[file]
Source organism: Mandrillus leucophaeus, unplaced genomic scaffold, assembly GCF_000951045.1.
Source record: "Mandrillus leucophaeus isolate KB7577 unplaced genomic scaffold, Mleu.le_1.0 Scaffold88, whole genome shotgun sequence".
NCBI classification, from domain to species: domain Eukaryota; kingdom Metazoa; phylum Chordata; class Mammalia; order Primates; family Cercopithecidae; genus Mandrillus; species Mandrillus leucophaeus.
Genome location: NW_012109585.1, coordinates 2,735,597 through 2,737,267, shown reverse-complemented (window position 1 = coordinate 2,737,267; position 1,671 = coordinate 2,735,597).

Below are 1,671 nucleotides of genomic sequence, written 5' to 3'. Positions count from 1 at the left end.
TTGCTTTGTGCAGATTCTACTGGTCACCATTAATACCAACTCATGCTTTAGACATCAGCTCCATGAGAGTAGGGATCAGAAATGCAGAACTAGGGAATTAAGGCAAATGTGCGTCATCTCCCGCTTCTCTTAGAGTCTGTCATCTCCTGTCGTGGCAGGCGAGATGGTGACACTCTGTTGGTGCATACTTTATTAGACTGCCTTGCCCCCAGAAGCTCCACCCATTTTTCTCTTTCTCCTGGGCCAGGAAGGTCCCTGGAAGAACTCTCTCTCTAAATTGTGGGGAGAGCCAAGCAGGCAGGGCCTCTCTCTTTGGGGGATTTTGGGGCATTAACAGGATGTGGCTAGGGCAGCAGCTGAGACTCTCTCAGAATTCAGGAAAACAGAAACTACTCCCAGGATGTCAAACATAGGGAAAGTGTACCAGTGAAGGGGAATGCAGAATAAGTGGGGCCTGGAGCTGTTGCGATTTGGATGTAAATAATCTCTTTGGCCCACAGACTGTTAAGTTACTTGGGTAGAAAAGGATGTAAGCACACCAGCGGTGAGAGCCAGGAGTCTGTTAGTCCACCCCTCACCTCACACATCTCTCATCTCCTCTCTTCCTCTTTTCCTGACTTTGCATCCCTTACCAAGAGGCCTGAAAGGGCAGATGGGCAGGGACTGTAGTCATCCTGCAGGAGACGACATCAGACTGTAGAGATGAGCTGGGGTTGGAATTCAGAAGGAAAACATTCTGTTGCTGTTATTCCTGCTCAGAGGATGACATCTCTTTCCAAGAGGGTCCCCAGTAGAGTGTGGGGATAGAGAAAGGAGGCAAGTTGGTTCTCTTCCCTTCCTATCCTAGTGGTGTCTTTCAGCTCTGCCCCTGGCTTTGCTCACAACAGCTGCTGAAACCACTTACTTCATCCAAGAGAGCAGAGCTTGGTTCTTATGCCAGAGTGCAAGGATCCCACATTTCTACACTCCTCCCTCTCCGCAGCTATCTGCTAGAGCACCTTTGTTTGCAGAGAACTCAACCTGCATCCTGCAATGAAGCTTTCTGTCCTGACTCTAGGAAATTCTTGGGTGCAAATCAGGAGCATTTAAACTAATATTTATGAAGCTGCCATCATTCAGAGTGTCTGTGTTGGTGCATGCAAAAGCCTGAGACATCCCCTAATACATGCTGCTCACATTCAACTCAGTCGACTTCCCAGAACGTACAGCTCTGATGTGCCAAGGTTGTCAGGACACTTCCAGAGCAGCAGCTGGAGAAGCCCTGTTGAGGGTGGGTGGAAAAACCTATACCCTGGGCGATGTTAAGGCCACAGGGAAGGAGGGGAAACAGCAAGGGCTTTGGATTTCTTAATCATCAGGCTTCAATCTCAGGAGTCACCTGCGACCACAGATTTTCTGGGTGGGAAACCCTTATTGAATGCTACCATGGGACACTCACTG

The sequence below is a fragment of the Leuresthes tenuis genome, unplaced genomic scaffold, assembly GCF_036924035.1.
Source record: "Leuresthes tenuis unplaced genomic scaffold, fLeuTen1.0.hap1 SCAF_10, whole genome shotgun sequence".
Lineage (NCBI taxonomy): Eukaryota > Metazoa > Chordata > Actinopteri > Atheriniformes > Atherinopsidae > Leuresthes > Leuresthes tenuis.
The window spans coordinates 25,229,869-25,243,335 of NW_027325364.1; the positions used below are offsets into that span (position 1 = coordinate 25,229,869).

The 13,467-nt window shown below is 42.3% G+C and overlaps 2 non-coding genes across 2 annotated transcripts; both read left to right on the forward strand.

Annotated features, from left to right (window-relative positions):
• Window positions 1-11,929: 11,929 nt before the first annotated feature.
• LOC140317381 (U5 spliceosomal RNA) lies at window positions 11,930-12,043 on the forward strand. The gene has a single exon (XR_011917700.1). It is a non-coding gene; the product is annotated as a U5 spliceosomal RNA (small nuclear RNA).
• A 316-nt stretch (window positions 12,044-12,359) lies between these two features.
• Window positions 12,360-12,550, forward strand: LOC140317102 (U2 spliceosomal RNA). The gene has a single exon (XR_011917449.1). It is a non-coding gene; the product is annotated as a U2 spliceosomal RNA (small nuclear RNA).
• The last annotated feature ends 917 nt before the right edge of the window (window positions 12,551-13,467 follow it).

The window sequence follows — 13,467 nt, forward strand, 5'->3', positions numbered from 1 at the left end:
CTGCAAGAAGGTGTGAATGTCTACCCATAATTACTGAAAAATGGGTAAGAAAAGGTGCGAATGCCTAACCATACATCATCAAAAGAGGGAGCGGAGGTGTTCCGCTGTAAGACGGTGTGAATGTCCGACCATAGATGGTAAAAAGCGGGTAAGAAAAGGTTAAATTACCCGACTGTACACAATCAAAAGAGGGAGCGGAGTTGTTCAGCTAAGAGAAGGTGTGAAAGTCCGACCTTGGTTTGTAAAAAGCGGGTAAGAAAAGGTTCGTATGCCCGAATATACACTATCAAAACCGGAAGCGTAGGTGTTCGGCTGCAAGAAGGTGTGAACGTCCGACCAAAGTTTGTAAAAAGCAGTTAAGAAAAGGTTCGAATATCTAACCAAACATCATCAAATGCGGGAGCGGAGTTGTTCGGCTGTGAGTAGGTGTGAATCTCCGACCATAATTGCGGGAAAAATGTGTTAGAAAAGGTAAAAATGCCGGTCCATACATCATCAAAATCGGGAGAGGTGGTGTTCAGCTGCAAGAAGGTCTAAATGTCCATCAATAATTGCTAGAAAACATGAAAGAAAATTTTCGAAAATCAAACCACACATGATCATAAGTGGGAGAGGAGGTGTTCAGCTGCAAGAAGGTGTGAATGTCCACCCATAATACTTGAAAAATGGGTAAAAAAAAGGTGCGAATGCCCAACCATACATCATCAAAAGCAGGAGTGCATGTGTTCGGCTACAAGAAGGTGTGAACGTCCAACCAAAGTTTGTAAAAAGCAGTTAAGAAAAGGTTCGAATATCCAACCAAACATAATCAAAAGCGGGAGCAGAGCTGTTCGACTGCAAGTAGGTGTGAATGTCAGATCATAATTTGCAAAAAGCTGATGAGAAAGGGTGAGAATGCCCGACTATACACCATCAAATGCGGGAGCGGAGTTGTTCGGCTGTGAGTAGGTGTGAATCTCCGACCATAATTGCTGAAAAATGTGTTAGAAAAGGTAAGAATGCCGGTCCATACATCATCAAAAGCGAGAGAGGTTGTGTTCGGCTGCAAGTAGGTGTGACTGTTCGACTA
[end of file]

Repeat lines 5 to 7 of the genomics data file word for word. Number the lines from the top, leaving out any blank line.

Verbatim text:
Below are 1,671 nucleotides of genomic sequence, written 5' to 3'. Positions count from 1 at the left end.
TTGCTTTGTGCAGATTCTACTGGTCACCATTAATACCAACTCATGCTTTAGACATCAGCTCCATGAGAGTAGGGATCAGAAATGCAGAACTAGGGAATTAAGGCAAATGTGCGTCATCTCCCGCTTCTCTTAGAGTCTGTCATCTCCTGTCGTGGCAGGCGAGATGGTGACACTCTGTTGGTGCATACTTTATTAGACTGCCTTGCCCCCAGAAGCTCCACCCATTTTTCTCTTTCTCCTGGGCCAGGAAGGTCCCTGGAAGAACTCTCTCTCTAAATTGTGGGGAGAGCCAAGCAGGCAGGGCCTCTCTCTTTGGGGGATTTTGGGGCATTAACAGGATGTGGCTAGGGCAGCAGCTGAGACTCTCTCAGAATTCAGGAAAACAGAAACTACTCCCAGGATGTCAAACATAGGGAAAGTGTACCAGTGAAGGGGAATGCAGAATAAGTGGGGCCTGGAGCTGTTGCGATTTGGATGTAAATAATCTCTTTGGCCCACAGACTGTTAAGTTACTTGGGTAGAAAAGGATGTAAGCACACCAGCGGTGAGAGCCAGGAGTCTGTTAGTCCACCCCTCACCTCACACATCTCTCATCTCCTCTCTTCCTCTTTTCCTGACTTTGCATCCCTTACCAAGAGGCCTGAAAGGGCAGATGGGCAGGGACTGTAGTCATCCTGCAGGAGACGACATCAGACTGTAGAGATGAGCTGGGGTTGGAATTCAGAAGGAAAACATTCTGTTGCTGTTATTCCTGCTCAGAGGATGACATCTCTTTCCAAGAGGGTCCCCAGTAGAGTGTGGGGATAGAGAAAGGAGGCAAGTTGGTTCTCTTCCCTTCCTATCCTAGTGGTGTCTTTCAGCTCTGCCCCTGGCTTTGCTCACAACAGCTGCTGAAACCACTTACTTCATCCAAGAGAGCAGAGCTTGGTTCTTATGCCAGAGTGCAAGGATCCCACATTTCTACACTCCTCCCTCTCCGCAGCTATCTGCTAGAGCACCTTTGTTTGCAGAGAACTCAACCTGCATCCTGCAATGAAGCTTTCTGTCCTGACTCTAGGAAATTCTTGGGTGCAAATCAGGAGCATTTAAACTAATATTTATGAAGCTGCCATCATTCAGAGTGTCTGTGTTGGTGCATGCAAAAGCCTGAGACATCCCCTAATACATGCTGCTCACATTCAACTCAGTCGACTTCCCAGAACGTACAGCTCTGATGTGCCAAGGTTGTCAGGACACTTCCAGAGCAGCAGCTGGAGAAGCCCTGTTGAGGGTGGGTGGAAAAACCTATACCCTGGGCGATGTTAAGGCCACAGGGAAGGAGGGGAAACAGCAAGGGCTTTGGATTTCTTAATCATCAGGCTTCAATCTCAGGAGTCACCTGCGACCACAGATTTTCTGGGTGGGAAACCCTTATTGAATGCTACCATGGGACACTCACTG

The sequence below is a fragment of the Leuresthes tenuis genome, unplaced genomic scaffold, assembly GCF_036924035.1.